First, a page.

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RTD Seeks to Slash Service on Longmont-Denver Bus Route

September 23, 2018

An RTD bus going to Denver's Union Station stops at the Eighth Avenue and Coffman Street bus stop to pick up riders in October 2016.

If you go

What: Longmont meeting about LD changes

When: 6 p.m. Wednesday

Where: Longmont Public Library, 409 Fourth Ave.

What: Lafayette meeting about LD changes

When: 6 p.m. Oct. 3

Where: Lafayette Public Library, 775 W. Baseline Road

The Regional Transportation District will hold meetings in Longmont and Lafayette over the next two weeks to gather feedback about proposed cuts to the LD bus routes that runs from Longmont to downtown Denver.

RTD officials say the grant-funded routes have low ridership and must be cut as RTD struggles amid driver shortages. Boulder County officials say that the route is an important way for residents to get back and forth to Denver and forcing people to transfer buses halfway through will hurt ridership even more.

Currently, the LD1 and LD2 buses carry riders from local stops along Main Street in Longmont, southward on Highway 287 to stops at the Lafayette Park and Ride and others along the way to the intersection with U.S. 36. The bus stops at the U.S. 36 stops. then heads southeast to meet up with Interstate 25 south to Denver Union Station. There is limited Saturday service and no Sunday service.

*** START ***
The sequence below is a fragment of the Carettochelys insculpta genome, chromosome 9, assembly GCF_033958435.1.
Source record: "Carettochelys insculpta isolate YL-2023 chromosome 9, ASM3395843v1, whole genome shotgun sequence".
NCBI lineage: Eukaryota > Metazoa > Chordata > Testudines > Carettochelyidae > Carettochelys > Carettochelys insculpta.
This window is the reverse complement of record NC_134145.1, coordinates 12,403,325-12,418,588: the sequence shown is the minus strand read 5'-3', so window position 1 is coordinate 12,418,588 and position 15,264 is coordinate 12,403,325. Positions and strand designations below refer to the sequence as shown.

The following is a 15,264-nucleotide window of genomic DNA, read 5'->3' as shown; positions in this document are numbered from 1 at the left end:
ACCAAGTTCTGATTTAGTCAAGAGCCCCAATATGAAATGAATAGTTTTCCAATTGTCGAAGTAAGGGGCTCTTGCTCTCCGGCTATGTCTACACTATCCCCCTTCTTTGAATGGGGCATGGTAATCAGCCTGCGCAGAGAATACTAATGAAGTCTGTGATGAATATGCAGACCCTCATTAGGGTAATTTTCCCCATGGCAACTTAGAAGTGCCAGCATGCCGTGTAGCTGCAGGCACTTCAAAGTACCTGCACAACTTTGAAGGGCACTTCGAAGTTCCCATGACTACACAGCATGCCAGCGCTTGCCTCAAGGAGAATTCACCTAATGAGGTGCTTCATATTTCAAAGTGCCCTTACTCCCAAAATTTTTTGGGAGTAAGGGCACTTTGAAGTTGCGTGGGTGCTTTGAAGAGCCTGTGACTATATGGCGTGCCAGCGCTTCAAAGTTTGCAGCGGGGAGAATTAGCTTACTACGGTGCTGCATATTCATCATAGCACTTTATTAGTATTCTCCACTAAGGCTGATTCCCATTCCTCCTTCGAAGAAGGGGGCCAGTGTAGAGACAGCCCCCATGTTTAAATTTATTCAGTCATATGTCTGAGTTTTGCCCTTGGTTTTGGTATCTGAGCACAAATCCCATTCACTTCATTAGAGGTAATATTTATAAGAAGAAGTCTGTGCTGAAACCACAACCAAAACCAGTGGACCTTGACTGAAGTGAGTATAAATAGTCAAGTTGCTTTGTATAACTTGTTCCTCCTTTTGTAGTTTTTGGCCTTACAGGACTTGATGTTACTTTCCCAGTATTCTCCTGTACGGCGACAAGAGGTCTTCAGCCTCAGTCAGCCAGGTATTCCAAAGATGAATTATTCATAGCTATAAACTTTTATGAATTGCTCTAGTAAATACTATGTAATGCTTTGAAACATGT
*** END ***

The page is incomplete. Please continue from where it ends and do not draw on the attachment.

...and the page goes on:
A separate LX bus carries Longmont riders from Longmont, south on I-25 to Union Station. The LX route only operates on weekdays and is geared toward work commuters. all southbound routes leave Longmont for Denver before 8 a.m. and most of the northbound routes leave Union Station between 4 and 6 p.m.

Under the proposed plan, Longmont riders who use the mid-day and evening all-stop LD service will need to make a transfer along U.S. 36. Riders who are riding only between Longmont and Broomfield will see an increase in bus service and LX riders won’t be affected.

‘Overall ridership’ low

Judy Lubow — who represents Longmont, Lafayette and Broomfield on the RTD Board of Directors — said the proposed changes were difficult to understand, even for her.

“What I got, basically, is that instead of having one-seat service locally like we have now, Longmont and Lafayette are no longer going to have that one-seat to Denver,” Lubow said. “Outside of rush hour, everything is going to stop at either U.S. 36 and Flatiron Station or U.S. 36 and Broomfield Station.”

To get to Denver from the U.S. 36 stations, riders would need to catch a Flatiron Flyer bus, which runs at relatively short intervals along U.S. 36 between Boulder and Denver.

RTD Spokeswoman Laurie Huff said that her understanding from staff was that the LD non-rush hour buses were often not close to full.

“Overall ridership on this route is low. It is higher during peak times (5:30 to 8 a.m. and departure between 4 p.m. and 5 p.m.), between 40 to 50 boardings per hour on weekdays. It is lower during off-peak times, in the single digits midday on weekdays,” Huff wrote in an email.